After years of holding out on the issue of trade unions in the export processing zone in Bangladesh, where there are more than 450 apparel-producing factories and about 400,000 workers, the Bangladesh government has taken a major stride forward. The cabinet has approved the draft EPZ Labour Law 2016 with provisions to form legal trade unions in factories in the EPZ.
More than 120 factories are under construction in the zone, with more expected as inspections by global retailers and brands have been reviewing the additional safety requirements for factories that are located in shared buildings. After the collapse of Rana Plaza in April 2013, when more than 1,133 garment workers were killed, the problems of a shared building have become more apparent.
Several factory owners told WWD that they hope to move their factories to EPZs in the long run and avoid the complications of shared building spaces. In Dhaka, a large number of the 3,500 garment factories have one or more floors of a building that is shared with other factories, making it hard to monitor common spaces including the fire exits and adequate stairwells.
Factories in the EPZ account for an estimated $6 billion in apparel exports. EPZ factories receive special benefits, which include a 10-year tax holiday for companies, duty-free machinery import facilities and uninterrupted gas and power supply. Workers in these areas typically get higher wages, with the Bangladesh Export Processing Zones Authority having the ability to determine wages.
Until now, trade unions have not been allowed in these areas. But even with the passage of the new law, a number of labor leaders in Bangladesh have reacted with dissatisfaction. They believe that the new law does not allow enough freedom for collective bargaining since it would allow Worker Welfare Associations, which would need to be accepted by 30 percent of the workers. These applications would need to be verified and a leader chosen after a referendum by the workers.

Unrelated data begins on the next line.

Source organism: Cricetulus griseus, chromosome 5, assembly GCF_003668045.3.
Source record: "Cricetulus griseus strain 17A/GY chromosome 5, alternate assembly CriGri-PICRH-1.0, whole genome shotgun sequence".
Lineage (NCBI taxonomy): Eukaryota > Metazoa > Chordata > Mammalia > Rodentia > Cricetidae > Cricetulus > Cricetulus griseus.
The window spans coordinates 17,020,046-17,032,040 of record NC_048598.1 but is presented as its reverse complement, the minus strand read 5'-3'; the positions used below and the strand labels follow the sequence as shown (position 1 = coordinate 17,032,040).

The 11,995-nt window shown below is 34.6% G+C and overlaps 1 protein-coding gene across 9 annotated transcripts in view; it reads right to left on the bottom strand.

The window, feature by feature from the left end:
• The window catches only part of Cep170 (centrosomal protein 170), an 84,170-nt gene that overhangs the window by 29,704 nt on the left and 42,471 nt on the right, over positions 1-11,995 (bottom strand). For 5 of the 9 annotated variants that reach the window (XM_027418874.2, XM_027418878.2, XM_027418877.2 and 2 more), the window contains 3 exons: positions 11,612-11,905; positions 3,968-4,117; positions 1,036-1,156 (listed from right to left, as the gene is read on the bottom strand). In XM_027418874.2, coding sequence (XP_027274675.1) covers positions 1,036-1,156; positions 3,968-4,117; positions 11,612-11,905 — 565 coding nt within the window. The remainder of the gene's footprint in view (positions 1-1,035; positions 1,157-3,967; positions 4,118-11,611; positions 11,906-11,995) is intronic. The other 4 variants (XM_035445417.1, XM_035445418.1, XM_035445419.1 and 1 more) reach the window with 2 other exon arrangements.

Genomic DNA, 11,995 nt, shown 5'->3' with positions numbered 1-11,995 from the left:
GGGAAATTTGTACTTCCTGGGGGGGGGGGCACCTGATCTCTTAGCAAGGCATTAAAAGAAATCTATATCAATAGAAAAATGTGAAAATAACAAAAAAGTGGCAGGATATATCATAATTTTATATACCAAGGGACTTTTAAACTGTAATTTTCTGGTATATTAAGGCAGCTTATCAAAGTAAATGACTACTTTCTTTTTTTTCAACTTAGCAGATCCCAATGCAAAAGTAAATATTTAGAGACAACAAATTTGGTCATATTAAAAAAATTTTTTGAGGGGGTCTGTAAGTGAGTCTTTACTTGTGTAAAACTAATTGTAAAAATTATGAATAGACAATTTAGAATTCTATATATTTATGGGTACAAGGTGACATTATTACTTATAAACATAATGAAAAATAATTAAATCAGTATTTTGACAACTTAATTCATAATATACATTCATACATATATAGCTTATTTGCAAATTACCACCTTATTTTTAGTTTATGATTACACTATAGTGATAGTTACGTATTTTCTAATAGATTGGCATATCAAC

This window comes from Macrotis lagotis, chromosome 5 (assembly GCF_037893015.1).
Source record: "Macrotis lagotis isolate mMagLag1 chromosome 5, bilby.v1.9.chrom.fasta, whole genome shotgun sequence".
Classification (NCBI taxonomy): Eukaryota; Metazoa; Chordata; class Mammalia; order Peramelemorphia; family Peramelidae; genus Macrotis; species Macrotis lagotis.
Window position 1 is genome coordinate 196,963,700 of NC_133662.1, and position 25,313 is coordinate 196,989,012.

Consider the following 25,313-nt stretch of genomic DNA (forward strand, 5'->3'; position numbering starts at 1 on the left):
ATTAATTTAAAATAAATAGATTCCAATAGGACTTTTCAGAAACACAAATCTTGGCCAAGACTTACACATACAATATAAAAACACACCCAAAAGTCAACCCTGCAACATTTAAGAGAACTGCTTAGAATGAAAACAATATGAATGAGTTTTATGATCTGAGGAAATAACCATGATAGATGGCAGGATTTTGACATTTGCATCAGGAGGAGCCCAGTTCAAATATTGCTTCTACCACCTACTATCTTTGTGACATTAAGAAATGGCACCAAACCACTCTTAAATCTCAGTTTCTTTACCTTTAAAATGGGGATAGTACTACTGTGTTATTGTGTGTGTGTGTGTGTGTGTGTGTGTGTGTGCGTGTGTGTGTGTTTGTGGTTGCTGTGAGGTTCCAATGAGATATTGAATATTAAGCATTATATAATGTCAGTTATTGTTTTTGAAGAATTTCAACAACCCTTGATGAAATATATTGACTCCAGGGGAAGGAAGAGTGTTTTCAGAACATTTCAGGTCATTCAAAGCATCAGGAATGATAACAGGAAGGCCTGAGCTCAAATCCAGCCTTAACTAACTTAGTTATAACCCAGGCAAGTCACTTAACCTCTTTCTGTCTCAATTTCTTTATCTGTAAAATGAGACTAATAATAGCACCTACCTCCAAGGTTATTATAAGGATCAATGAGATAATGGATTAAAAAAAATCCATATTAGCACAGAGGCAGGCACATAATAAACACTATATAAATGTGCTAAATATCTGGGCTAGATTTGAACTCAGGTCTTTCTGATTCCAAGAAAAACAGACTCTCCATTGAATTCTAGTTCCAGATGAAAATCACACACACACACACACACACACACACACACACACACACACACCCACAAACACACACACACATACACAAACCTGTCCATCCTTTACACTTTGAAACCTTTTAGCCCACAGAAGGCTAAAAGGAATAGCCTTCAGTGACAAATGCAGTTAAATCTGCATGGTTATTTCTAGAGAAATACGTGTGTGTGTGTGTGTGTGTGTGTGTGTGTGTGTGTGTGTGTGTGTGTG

“The workers in the EPZ area should have the same rights as those in other areas,” said Nazma Akhter, president, Sammilito Sramik Federation.
Government officials have countered the argument, saying that EPZ workers would win the ability to bargain with factory owners, to fix wages, negotiate working hours, get retirement benefits and mandatory group insurance, compensation in case of death and other benefits.
Factory owners have been reacting slowly and have been advising caution: They claim the new law could affect and slow production, especially in light of the fact that many trade unions in Bangladesh are driven by political parties.
However, Cabinet Secretary M Shafiul Islam reiterated that the law was being framed in light of the existing Labor Law 2006 and that workers would get rights to joint bargaining.
The list of requirements submitted by the U.S. government for reinstating Generalized System of Preferences program privileges for Bangladesh requires that trade unions be allowed in the EPZ areas as well.